Individuals who have sustained a traumatic brain injury (TBI) may experience significantly more difficulty with gist reasoning than traditional cognitive tests, a new study says. A news release issued by the Center for BrainHealth states that the study encompassed a unique cognitive assessment developed by researchers at the Center for BrainHealth, The University of Texas at Dallas.
The findings appear in the Journal of Clinical and Experimental Neuropsychology and suggest that an individual’s ability to “get the fist or extract the essence of a message” post-TBI more strongly predicts his or her ability to effectively hold a job or maintain a household than previously revealed by traditional cognitive tests alone.
Asha Vas, PhD, research scientist at the Center for BrainHealth, lead study author, explains in the release that gist reasoning “characterizes a meaningful, complex cognitive capacity. Assessing how well one understands and expresses big ideas from information they are exposed, commonly known as an ability to ‘get the gist,’ is window into real life functionality.”
Vas adds that while performance on traditional cognitive tests is on informative, it may not pain “the full picture.”
“All too often, adults with brain injury have been told that they ought to be fine; in reality, they are not doing and thinking like they used to prior to the injury and struggle managing everyday life responsibilities years after the injury. Gist reasoning could be a sensitive tool to connect some of those dots as to why they are having trouble with real-life functionality despite falling into the range of ‘normal’ on other cognitive tests,” Vas says.
The study included 70 participants, adults aged 25 to 55 years old. A total of thirty had sustained a TBI 1 year or longer prior to the study, and 40 were healthy controls. The TBI group and matched controls were of similar socioeconomic status, educational backgrounds, and IQ. The researchers issued a series of standard cognitive assessments. These included working memory, inhibition, and switching. The gist reasoning assessment was also administered; it is designed to study the number of gist-based ideas (not explicitly stated facts) participants are able to abstract from multiple complex texts. The release notes that daily life functionality in TBI participants was evaluated using a self-rated questionnaire that included topics such as problem solving at work, managing finances, organizing grocery lists at home, and social interactions.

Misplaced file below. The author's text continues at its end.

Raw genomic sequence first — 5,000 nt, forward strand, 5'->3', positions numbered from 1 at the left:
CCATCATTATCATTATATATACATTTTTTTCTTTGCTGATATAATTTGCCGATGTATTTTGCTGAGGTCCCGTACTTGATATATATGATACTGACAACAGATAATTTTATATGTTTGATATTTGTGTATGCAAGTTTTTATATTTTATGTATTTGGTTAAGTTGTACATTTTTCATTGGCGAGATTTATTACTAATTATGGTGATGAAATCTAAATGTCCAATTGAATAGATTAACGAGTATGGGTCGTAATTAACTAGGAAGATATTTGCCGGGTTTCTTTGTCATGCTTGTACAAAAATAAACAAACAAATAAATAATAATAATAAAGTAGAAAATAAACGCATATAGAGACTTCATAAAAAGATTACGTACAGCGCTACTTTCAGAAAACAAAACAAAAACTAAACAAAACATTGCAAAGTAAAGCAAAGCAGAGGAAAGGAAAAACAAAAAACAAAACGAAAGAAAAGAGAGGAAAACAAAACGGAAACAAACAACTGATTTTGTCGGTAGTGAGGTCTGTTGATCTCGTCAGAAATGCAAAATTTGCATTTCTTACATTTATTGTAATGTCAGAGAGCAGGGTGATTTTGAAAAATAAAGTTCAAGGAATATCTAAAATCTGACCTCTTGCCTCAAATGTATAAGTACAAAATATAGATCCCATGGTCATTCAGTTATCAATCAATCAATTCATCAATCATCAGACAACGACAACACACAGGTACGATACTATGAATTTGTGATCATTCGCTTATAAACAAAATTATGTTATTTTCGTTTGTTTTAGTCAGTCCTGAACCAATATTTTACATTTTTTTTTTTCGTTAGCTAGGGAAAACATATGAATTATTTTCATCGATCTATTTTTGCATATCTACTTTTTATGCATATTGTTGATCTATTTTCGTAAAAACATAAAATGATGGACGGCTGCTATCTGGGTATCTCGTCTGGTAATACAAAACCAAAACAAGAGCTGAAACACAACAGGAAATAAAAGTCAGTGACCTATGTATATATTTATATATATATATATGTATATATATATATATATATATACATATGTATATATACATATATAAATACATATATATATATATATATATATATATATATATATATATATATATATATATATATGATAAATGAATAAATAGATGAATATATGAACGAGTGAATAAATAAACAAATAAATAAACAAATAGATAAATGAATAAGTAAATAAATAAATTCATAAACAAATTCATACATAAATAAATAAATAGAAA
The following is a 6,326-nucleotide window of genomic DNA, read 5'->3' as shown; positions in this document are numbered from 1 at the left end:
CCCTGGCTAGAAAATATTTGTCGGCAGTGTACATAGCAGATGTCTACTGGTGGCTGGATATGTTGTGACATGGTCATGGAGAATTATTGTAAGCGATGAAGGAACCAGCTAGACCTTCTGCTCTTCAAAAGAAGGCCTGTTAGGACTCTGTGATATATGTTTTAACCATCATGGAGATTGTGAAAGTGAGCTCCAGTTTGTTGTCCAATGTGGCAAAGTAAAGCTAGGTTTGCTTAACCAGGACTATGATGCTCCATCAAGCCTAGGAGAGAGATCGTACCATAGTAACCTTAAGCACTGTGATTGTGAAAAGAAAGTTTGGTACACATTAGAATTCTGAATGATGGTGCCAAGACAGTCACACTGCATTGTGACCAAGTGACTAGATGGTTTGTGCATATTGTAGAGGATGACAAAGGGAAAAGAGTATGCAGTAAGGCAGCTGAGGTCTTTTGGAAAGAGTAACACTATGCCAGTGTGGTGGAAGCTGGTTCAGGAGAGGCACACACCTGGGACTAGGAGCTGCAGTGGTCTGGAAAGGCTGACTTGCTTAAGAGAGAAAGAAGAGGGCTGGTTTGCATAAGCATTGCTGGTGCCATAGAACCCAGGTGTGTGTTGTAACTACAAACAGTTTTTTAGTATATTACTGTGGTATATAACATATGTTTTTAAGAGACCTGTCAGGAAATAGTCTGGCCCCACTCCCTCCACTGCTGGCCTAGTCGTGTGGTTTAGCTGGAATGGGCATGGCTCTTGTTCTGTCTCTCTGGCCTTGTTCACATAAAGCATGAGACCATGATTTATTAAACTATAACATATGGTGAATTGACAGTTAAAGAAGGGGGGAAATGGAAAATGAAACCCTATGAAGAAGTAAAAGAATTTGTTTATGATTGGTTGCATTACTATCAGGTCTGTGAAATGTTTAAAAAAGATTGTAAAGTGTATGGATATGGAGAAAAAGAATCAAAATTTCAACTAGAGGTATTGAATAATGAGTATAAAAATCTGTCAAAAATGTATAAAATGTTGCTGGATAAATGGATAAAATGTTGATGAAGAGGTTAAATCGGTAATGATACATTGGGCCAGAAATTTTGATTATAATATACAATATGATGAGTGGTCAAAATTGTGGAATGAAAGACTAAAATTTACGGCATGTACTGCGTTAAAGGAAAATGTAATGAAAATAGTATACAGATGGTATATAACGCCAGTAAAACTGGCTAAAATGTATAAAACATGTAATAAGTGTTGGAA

While the groups had similar IQ, reading comprehension, and speed of processing scores, results suggest nearly 70% of the TBI group scored lower on gist reasoning compared to controls. The decreased gist-reasoning performance among TBI survivors, researchers say, indicated a direct correlation with difficulties at work and at home. The cumulative score of all standard cognitive tests predicted daily function with 45% accuracy with TBI. Adding gist reasoning resulted in 58% accuracy, the study says.
While acute recovery care is essential, long-term monitoring and effective interventions are key to address persistent or later-emerging deficits and ensure maximum brain regeneration and cognitive performance, says Sandra Chapman, PhD, founder and chief director at the Center for BrainHealth and Dee Wyly Distinguished University Professor in the School of Behavioral and Brain Sciences at UT Dallas
“We don’t want anyone who has survived a TBI to think that if gist reasoning and day-to-day life is challenging today that it will always be that way, because gist reasoning can be improved. In an earlier study conducted at the Center for BrainHealth, we found that individuals with TBI can improve gist reasoning. This is very promising outcome, because increased gist reasoning is associated with improved functionality and greater brain blood flow, a sign of increased brain health,” Chapman notes.
Additionally, the release reports that researchers theorize that gist reasoning impairments may also reflect losses in flexible and innovative thinking and losses in these areas may slow optimal daily life functioning.
[Source(s): Science Daily, Center for BrainHealth]